You may also have savings or investments, which you can spend before turning to the pension. You can defer an occupational pension until the age of 70, a private one until 75. Assuming the pension is defined contribution, the key advantage of deferring is obvious: the pension should last longer. Maintaining your pension as a pre-retirement fund is also more tax-efficient; the growth is exempt from tax, whereas once you convert it to a post-retirement fund, you will start paying income tax and USC on withdrawals.
As for what to spend that lump sum on, I would encourage you to look again at your home. You say you are happy with it, but assuming you'd like to remain there for as long as possible, there are some renovations or adaptations you could make now to make your home more age-friendly, such as fitting an ensuite wet room downstairs, widening doorways and brightening up poorly lit areas. These kinds of projects are much more manageable when we are hale and hearty, and set us up for 'ageing in place'.
On the subject of ageing, I'd encourage you to sit down with the Irish Hospice Federation's Think Ahead booklet, which will prompt lots of questions, including ones about succession. Because you have no spouse or children, those you leave money or assets to will be in category B for capital acquisitions tax assessment, which means your beneficiaries will be paying 33pc on everything over €32,500.
You could potentially use the tax-free lump sum to pass wealth on to loved ones while you are still alive.
Will I, won't I?
Q When is a good time to make a will? We've been putting it off since we pledged to do so after the birth of our first child, and now our third has come along and we're still no further down that road, even though it is clearly something that has become even more urgent. We're still not sure who could take custody of our children if we got run over by a bus tomorrow, yet I'd rather not leave that agonising decision to the family afterwards. Any thoughts appreciated.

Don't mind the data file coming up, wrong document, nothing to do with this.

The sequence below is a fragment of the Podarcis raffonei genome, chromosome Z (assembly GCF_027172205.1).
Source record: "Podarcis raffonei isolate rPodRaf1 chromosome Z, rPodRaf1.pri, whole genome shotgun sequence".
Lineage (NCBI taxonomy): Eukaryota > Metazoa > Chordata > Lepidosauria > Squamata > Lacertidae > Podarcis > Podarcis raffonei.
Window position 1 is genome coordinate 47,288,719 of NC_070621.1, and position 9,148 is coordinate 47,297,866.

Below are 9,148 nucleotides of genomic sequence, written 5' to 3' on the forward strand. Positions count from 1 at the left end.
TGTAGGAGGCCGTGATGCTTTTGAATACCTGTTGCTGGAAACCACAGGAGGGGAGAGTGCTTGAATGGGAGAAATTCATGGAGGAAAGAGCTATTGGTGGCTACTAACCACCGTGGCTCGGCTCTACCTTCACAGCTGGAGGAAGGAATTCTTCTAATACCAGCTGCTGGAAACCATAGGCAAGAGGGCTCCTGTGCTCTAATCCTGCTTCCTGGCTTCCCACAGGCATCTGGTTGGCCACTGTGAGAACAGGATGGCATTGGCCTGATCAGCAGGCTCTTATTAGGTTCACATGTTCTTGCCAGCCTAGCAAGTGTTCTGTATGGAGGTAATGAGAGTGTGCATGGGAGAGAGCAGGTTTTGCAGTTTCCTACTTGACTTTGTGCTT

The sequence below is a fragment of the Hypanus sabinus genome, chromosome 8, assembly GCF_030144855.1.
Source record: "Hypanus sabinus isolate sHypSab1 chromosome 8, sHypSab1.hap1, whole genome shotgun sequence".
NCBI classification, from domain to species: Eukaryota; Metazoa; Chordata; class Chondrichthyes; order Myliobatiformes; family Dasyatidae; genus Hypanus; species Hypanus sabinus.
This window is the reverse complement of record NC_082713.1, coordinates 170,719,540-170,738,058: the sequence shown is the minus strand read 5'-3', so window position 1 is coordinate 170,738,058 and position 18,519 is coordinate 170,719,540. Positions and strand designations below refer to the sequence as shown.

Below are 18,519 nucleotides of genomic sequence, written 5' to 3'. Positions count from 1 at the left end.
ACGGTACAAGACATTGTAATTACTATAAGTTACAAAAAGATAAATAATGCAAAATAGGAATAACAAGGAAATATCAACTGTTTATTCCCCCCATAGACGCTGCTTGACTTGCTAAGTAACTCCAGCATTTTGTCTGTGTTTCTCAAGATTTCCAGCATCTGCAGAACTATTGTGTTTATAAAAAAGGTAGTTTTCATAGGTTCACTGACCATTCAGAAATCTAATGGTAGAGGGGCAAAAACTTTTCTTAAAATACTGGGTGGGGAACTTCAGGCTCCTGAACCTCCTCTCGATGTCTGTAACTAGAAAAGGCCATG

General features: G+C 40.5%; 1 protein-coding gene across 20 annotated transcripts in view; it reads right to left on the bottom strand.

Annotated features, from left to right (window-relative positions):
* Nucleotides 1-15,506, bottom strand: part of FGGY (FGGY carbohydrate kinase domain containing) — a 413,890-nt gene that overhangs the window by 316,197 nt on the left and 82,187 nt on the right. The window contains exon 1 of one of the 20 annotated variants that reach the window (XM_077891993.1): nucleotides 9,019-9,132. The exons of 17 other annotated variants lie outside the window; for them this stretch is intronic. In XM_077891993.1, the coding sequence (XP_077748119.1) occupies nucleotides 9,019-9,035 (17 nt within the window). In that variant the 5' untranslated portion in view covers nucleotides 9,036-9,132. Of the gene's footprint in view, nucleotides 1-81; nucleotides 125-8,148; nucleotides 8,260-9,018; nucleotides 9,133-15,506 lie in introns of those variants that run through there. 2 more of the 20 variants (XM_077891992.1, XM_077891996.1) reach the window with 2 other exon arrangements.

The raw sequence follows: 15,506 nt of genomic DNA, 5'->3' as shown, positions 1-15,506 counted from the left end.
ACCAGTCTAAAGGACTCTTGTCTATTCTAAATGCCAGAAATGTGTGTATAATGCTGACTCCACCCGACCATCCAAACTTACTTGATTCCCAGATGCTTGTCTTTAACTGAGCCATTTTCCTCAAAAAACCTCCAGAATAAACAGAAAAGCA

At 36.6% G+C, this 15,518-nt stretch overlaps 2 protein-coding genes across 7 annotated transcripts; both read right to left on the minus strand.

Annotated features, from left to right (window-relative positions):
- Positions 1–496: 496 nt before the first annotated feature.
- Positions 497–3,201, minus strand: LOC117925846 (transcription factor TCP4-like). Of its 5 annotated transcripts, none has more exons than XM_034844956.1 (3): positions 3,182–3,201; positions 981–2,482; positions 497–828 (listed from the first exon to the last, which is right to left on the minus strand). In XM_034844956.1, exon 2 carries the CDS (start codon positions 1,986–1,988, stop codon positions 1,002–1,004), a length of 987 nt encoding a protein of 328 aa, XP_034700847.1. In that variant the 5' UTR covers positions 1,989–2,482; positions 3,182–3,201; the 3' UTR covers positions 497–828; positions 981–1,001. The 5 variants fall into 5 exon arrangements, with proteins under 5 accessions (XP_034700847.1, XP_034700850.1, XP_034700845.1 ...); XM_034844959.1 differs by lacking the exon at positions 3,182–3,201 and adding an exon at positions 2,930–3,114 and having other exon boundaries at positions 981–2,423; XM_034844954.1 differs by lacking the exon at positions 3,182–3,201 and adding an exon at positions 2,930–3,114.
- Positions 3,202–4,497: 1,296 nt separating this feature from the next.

Ann, Dungarvan, Co Waterford
Put simply, there is never a bad time to make a will. You might be reluctant to make a will because you don't know what lies ahead, but rather than try to see into a crystal ball, the best advice is to write a will for now.
What would you like to happen if that bus came for you tomorrow? You should then adjust the will as circumstances change. It is not difficult by any means.
Indecision as to who to appoint as a legal guardian should not stop you from making a will. It can always be altered, whereas if you do nothing, the courts will step in and decide.
When it comes to leaving assets to children, and indeed any other beneficiaries, you should approach it from the perspective that fair is not always equal. If you are a farming family, for example, dividing the farm into three equal parcels could result in three unviable farms. Similarly, different assets of equal value can lead to huge inequality.
Let's say you bequeath the family home worth €600,000 to one child, €600,000 in cash to the second, and €600,000 in shares and investments to the third. In a financial crash, the share portfolio could lose value overnight, the house could halve in value, but the cash will retain its value, more or less. It is hard to think of these eventualities when the children are small, and that's where a third party like a solicitor or financial planner can be useful.